Sadly for me, I found that my friends’ fascination with bad boys wasn’t a childhood folly: as we passed into our adolescence, I began to see that this was a central theme to almost every girl’s attraction to boys. Though the level of “badness” varied, running from rakish pranksters like Kurt Cameron, Sean Astin, and Mario Lopez’s “Slater” to the hard party boys like Corey Haim, River Phoenix, and Emilio Estevez, it seemed like every girl I knew had a crush on guys who either misbehaved or played characters who did.  Meanwhile, I found guys like Wil Wheaton’s character on Star Trek: Next Generation attractive: clean cut, thoughtful, conscientious, and good.  Of course, the very fact that I was watching Star Trek might have given me a clue that I wasn’t likely to fit in, but that’s another story…

Obviously, I was odd woman out when it came to being attracted to bad boys. This has been true my whole life, so I’d pretty much given up on ever understanding my friends’ attraction to roguish boys when I finally experienced it myself.  It happened on a cold, snowy day in upstate New York, and from the moment we met, I knew that I’d adore him, no matter how cheeky he might become … and probably because of it!  My husband and I were traveling with our dog, Angel, to check out a possible companion for her. When his foster mom introduced us to Otto, a St. Bernard mix with springs for legs, I fell instantly in love.  His naughty tricks only made me find him more attractive: stealing toys to play with them in the snow after his mom told him no, standing on his back legs to snuffle along any surface he could reach and grabbing whatever was there, doing a play bow and expecting the rabbit to fetch, jumping up to eye-level from a standing position right in front of us, shaking ice and mud everywhere…I found all of it utterly adorable and amusing. Somewhere outside myself, like in one of those dreams where you watch your dream self behave in odd ways but are powerless to stop it, I realized that I should have been dismayed by Otto’s behavior, but I just wasn’t.  I thought he was such a catch and couldn’t understand why Angel wasn’t running after him with her tongue hanging out and hearts in her eyes.

Who needs a laptop when you have a cute puppy boy?
When we got home, having decided that Otto wasn’t the right fit for us (mostly due to my husband’s clear head), I rationalized my experience, figuring that this was a one-time happening and had nothing to do with misbehaving males.  After all, Otto was fixed. How could his sex have any impact on my finding his behavior adorable, even if he were intact?  Oh, how I underestimated the allure of the bad boy!  We went on to meet several other dogs, some female, some male, and while I enjoyed the girls (who were, in general, very well behaved), it was the goofy, unruly, adorable boys that I found myself yearning to bring home.  I’m sure that’s part of the reason that we ended up adopting Cody, a 10 month-old Chihuahua mix, to be Angel’s companion.  What I find darling, she finds obnoxious, so I doubt we based our entire decision on her response. No, I’m pretty sure that the enthusiasm both my husband and I had for Cody had a lot to do with bringing him home… and with the reason our house is now turned upside down!

Cody has the cutest grin you’ve ever seen. You often see it right before he tears through the house, growling, rolling on the floor, and trying to rip the slipcover off the couch. He can jump several feet in the air and even do acrobatics while he’s up there.  He loves to give kisses and will sometimes sneak in an inappropriately intimate exploration of your mouth when you aren’t looking. We found out on the first day he was with us that he enjoys leather.  I’m not talking about a fetish for jackets and chaps, I’m talking about leashes.  Cody finds them extremely tasty, and managed to chew through two of them before noon.  Did any of this bother me? Of course not!  It seems the more he misbehaves, the more adorable I find him.  I even thought he was especially smart to have chewed through the handles rather than the middle of the leash. What a cutie!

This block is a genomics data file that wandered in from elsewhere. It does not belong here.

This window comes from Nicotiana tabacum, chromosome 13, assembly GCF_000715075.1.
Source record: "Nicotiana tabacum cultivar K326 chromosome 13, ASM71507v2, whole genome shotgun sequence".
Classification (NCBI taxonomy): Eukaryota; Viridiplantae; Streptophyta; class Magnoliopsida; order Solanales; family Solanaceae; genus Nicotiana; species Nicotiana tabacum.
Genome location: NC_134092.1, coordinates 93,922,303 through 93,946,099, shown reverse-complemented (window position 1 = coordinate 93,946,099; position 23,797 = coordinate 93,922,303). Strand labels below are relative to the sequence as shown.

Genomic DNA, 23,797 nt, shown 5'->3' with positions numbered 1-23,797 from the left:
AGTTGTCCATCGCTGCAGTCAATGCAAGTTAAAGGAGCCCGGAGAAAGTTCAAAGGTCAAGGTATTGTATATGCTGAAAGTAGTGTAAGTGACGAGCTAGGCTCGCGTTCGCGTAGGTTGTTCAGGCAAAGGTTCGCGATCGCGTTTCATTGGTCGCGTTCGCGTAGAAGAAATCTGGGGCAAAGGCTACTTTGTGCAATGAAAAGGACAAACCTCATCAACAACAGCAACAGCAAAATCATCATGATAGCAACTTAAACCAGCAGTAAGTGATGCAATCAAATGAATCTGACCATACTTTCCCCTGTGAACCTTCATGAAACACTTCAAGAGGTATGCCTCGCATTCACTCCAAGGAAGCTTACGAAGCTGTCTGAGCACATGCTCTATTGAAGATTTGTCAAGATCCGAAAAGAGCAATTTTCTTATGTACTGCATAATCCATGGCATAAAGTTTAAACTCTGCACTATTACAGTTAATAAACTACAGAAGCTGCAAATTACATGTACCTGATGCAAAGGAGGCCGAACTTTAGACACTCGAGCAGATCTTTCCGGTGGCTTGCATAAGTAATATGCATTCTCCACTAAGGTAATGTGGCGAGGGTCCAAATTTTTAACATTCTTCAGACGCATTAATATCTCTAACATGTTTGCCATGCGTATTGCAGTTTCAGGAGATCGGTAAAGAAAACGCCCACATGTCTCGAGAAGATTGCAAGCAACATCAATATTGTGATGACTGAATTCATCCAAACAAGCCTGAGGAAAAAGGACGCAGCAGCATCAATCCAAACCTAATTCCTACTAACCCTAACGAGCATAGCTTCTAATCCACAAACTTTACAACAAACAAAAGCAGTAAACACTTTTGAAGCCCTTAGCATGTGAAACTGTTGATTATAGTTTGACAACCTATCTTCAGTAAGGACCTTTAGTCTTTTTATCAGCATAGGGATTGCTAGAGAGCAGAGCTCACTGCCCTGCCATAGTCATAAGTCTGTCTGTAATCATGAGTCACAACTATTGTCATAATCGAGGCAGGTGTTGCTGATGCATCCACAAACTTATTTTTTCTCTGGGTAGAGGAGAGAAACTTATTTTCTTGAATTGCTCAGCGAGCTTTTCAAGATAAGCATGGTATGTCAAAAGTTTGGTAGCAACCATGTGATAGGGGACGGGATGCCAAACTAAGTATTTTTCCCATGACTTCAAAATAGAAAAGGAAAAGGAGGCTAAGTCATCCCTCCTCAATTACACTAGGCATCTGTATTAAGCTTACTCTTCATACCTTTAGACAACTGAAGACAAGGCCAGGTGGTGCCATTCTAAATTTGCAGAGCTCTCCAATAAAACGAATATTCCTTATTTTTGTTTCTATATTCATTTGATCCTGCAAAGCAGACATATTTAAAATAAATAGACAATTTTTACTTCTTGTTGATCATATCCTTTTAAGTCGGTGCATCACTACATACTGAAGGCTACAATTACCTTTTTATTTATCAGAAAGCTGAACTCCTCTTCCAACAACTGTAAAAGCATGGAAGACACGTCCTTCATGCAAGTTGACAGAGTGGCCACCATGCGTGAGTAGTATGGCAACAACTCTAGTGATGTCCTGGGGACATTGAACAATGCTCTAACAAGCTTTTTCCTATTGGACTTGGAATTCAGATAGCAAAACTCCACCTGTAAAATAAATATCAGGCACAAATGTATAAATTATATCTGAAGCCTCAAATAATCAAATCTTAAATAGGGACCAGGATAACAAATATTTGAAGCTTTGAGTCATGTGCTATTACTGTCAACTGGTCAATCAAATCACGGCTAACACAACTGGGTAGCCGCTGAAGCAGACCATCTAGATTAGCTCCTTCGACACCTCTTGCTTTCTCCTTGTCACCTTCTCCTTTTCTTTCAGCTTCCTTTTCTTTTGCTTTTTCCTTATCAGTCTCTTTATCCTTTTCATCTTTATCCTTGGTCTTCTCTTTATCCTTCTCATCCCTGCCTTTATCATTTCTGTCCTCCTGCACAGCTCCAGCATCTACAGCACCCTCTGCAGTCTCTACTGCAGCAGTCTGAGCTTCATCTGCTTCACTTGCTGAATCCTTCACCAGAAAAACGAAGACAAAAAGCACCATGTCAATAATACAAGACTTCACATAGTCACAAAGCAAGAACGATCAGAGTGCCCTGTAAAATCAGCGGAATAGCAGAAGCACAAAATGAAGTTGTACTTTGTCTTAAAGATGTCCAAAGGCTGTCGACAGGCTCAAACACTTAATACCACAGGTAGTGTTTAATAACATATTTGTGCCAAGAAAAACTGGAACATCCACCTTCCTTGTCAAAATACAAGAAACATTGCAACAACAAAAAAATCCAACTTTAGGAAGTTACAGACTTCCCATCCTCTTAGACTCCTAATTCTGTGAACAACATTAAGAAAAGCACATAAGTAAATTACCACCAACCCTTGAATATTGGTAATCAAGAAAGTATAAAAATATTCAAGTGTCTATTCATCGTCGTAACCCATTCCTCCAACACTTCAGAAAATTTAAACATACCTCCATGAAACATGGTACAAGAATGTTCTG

Not our dog, but isn't he cute?
When we met him, we noticed that Cody likes to dig, using his foot long legs to make quick work of whatever pile of snow or dirt is in front of him.  Of course, I found that darling.  He’s been with us for two weeks now, and I’m already wondering if they make crate pads that are indestructible: he’s dug through at least one bed and is working on finding China on the other side of a couple others.  It’s not the fact that I’m totally nonplussed about this digging that really lets me know how far gone I am, though: it’s my total inability to get upset about Cody’s aim.  Obviously, I’ve never had a male dog before.  Although I wasn’t surprised to see that Cody squats when he has to “do his business” rather than raising a leg, I was a bit surprised to see how poor his aim is, as far as most humans would see it.  Cody continually manages to hit his front left leg whenever he pees.  You’d think this would gross me out or, at least, bother me a little.  But I think it’s hysterical!  I joke about it with my husband, and I don’t even fret when I realize I’ve forgotten to wipe off his leg after coming inside.  I’ll even cuddle with him in spite of knowing where his leg’s “been.” 

Perhaps it’s not so much that I’m attracted to mischievous male puppies that makes me adore our Cody already.  He’s incredibly affectionate and loves to snuggle.  When he’s sleeping, he looks like a little angel.  A former puppy mill dog, he’s been through a lot in a short time, and it’s clear that he’s still learning to trust that things can be good in his life. The need to protect and comfort him runs strong in me.  But the way I respond to his crazy antics, in spite of my usual need to control the universe, tells me that something is definitely different with this one.  I guess I’ll have to admit it: I’m attracted to bad boys…just as long as they’re canine.